The United States has a serious deficit crisis, and there are only two ways to fight a serious deficit. You can (1) cut spending or (2) increase revenues. Unfortunately most of the growth in federal outlays comes from military and entitlement spending. But we're fighting a war on terror abroad with an aging population at home, which puts military/entitlement spending in a laser-fortified lockbox. That leaves increasing government revenues, which is the most anodyne way to say "raising taxes." Which taxes should we raise? The ones on our sins. Yes, even the ones that promise us 100 percent of our daily Vitamin C.
When in past posts I've defended a sin tax on sugary soda drinks, some commenters asked: But why just sugary soda? Why not a "sugar" tax on other drinks, including fruit drinks? The LA Times reports that
100% fruit juice poses the same obesity-related health risks as Coke, Pepsi and other widely vilified beverages...
A cup of orange juice has 112 calories, apple juice has 114, and grape juice packs 152, according to the U.S. Department of Agriculture. The same amount of Coke has 97 calories, and Pepsi has 100.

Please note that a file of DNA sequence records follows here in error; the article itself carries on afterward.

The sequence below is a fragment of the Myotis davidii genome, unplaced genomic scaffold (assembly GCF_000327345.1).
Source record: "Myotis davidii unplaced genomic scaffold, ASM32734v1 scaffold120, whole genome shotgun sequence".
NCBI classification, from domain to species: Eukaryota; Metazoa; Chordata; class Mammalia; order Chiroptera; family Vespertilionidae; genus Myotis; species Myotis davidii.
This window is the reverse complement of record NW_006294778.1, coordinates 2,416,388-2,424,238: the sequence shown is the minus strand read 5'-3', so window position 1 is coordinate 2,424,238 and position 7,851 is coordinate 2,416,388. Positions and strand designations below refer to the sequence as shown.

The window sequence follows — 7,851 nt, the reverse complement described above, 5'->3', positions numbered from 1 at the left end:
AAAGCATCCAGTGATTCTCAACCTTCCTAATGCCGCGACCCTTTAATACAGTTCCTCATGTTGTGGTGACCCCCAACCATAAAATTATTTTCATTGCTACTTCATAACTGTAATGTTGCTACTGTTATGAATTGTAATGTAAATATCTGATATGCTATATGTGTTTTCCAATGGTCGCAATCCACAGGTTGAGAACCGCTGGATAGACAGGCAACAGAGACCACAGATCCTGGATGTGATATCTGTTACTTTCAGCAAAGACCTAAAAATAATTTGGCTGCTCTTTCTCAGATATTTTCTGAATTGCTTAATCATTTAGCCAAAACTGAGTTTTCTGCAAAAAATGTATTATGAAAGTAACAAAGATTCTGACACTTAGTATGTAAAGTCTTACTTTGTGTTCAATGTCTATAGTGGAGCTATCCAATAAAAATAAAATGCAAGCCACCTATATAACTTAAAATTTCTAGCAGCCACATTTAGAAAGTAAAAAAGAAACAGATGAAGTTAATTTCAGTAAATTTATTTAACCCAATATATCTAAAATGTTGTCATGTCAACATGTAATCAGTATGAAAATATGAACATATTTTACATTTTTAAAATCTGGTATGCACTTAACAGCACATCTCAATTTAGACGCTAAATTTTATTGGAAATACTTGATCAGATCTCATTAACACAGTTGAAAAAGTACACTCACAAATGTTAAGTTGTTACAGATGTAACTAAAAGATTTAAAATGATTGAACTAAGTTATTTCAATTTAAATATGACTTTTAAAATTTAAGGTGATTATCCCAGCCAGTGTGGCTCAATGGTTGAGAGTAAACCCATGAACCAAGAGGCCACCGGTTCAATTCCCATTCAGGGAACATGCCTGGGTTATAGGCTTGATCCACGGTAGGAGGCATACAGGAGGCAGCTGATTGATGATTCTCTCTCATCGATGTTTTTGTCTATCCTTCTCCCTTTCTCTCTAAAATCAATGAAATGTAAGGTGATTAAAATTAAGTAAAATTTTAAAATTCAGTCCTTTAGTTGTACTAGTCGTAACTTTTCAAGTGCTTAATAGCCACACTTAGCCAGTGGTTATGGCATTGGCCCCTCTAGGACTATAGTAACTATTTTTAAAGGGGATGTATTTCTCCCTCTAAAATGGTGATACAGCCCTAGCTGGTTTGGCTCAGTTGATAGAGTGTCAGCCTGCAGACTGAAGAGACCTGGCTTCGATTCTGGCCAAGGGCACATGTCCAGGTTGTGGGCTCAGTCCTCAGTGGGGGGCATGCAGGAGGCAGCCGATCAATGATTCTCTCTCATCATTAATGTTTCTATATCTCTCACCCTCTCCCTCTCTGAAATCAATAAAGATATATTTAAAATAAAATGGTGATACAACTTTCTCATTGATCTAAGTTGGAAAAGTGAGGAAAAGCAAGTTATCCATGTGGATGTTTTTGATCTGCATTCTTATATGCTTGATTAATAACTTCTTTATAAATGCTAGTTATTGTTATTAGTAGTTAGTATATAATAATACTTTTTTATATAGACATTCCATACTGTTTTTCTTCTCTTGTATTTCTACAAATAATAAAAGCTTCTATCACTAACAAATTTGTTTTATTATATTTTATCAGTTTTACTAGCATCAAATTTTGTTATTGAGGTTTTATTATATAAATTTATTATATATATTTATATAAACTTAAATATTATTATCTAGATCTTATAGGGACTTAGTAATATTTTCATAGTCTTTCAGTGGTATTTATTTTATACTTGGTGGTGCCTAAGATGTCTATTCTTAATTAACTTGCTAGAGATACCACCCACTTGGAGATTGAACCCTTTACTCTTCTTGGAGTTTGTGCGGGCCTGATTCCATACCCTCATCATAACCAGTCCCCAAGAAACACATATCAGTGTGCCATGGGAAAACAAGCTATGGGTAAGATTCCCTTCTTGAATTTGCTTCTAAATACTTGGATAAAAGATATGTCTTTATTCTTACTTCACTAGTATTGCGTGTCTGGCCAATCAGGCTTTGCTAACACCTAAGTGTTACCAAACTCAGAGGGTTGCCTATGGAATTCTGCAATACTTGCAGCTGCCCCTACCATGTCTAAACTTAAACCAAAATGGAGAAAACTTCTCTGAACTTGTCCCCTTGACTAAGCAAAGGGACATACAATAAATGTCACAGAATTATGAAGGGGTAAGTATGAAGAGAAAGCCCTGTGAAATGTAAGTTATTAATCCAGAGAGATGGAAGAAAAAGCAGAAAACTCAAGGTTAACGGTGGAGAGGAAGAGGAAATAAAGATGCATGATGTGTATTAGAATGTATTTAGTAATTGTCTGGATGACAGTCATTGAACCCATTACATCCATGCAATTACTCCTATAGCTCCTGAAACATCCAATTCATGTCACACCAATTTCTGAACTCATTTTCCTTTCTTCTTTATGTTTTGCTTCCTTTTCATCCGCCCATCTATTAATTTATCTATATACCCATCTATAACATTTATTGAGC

So I'll say, yes. The sugar sin tax can hit fruit juice as well. And Starbucks lattes, too. Expanding the tax would not only increase the potential for government revenue but also it could allow lawmakers to make the sugar tax smaller and collect the same amount of money, because the sales tax would impact more sales.
It bears repeating that the reason I support sin taxes -- on sugary
drinks, alcohol, marijuana, and so on -- is because I see little
downside in the tax "not working." You can argue that income taxes
discourage extra work, because they reduce the value of additional
hours worked at the margin. But if a sin tax discourages the purchase
of some cans of Sprite, this isn't really a big deal. In fact, it's
arguable a very good thing because it makes you healthier. As Matt
the tax is "introducing a little bit of allocative distortion into the
economy," but that doesn't bother me, especially when weighed against
the broader purpose of fixing the country's long-term fiscal crisis.